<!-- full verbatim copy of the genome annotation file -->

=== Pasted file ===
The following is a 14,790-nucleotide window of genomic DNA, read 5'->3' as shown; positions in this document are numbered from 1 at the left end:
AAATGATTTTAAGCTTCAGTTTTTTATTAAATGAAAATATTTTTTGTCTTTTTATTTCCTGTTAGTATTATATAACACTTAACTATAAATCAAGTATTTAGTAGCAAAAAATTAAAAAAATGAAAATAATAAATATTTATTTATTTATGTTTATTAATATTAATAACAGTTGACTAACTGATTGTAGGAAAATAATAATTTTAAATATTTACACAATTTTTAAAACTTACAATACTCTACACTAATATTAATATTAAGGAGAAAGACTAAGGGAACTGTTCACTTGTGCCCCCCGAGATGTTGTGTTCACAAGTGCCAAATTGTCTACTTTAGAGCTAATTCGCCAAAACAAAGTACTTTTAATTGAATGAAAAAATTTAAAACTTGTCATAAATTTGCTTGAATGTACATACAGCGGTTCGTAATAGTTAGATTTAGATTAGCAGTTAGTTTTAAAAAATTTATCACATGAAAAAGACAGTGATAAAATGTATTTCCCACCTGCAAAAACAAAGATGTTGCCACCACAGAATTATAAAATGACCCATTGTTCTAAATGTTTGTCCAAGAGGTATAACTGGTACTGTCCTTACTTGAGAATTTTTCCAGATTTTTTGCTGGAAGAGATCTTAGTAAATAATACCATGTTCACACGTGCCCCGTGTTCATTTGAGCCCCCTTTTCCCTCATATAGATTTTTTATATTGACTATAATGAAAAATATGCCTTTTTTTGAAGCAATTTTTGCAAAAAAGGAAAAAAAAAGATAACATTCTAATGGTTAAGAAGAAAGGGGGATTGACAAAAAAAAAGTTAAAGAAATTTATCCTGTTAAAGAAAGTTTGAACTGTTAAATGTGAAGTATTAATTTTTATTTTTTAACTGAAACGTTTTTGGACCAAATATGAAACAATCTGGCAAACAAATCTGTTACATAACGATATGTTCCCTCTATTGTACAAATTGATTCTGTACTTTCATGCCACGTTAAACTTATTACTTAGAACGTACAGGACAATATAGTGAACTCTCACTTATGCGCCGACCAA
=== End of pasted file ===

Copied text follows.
The following is a 14,790-nucleotide window of genomic DNA, read 5'->3' as shown; positions in this document are numbered from 1 at the left end:
AAATGATTTTAAGCTTCAGTTTTTTATTAAATGAAAATATTTTTTGTCTTTTTATTTCCTGTTAGTATTATATAACACTTAACTATAAATCAAGTATTTAGTAGCAAAAAATTAAAAAAATGAAAATAATAAATATTTATTTATTTATGTTTATTAATATTAATAACAGTTGACTAACTGATTGTAGGAAAATAATAATTTTAAATATTTACACAATTTTTAAAACTTACAATACTCTACACTAATATTAATATTAAGGAGAAAGACTAAGGGAACTGTTCACTTGTGCCCCCCGAGATGTTGTGTTCACAAGTGCCAAATTGTCTACTTTAGAGCTAATTCGCCAAAACAAAGTACTTTTAATTGAATGAAAAAATTTAAAACTTGTCATAAATTTGCTTGAATGTACATACAGCGGTTCGTAATAGTTAGATTTAGATTAGCAGTTAGTTTTAAAAAATTTATCACATGAAAAAGACAGTGATAAAATGTATTTCCCACCTGCAAAAACAAAGATGTTGCCACCACAGAATTATAAAATGACCCATTGTTCTAAATGTTTGTCCAAGAGGTATAACTGGTACTGTCCTTACTTGAGAATTTTTCCAGATTTTTTGCTGGAAGAGATCTTAGTAAATAATACCATGTTCACACGTGCCCCGTGTTCATTTGAGCCCCCTTTTCCCTCATATAGATTTTTTATATTGACTATAATGAAAAATATGCCTTTTTTTGAAGCAATTTTTGCAAAAAAGGAAAAAAAAAGATAACATTCTAATGGTTAAGAAGAAAGGGGGATTGACAAAAAAAAAGTTAAAGAAATTTATCCTGTTAAAGAAAGTTTGAACTGTTAAATGTGAAGTATTAATTTTTATTTTTTAACTGAAACGTTTTTGGACCAAATATGAAACAATCTGGCAAACAAATCTGTTACATAACGATATGTTCCCTCTATTGTACAAATTGATTCTGTACTTTCATGCCACGTTAAACTTATTACTTAGAACGTACAGGACAATATAGTGAACTCTCACTTATGCGCCGACCAA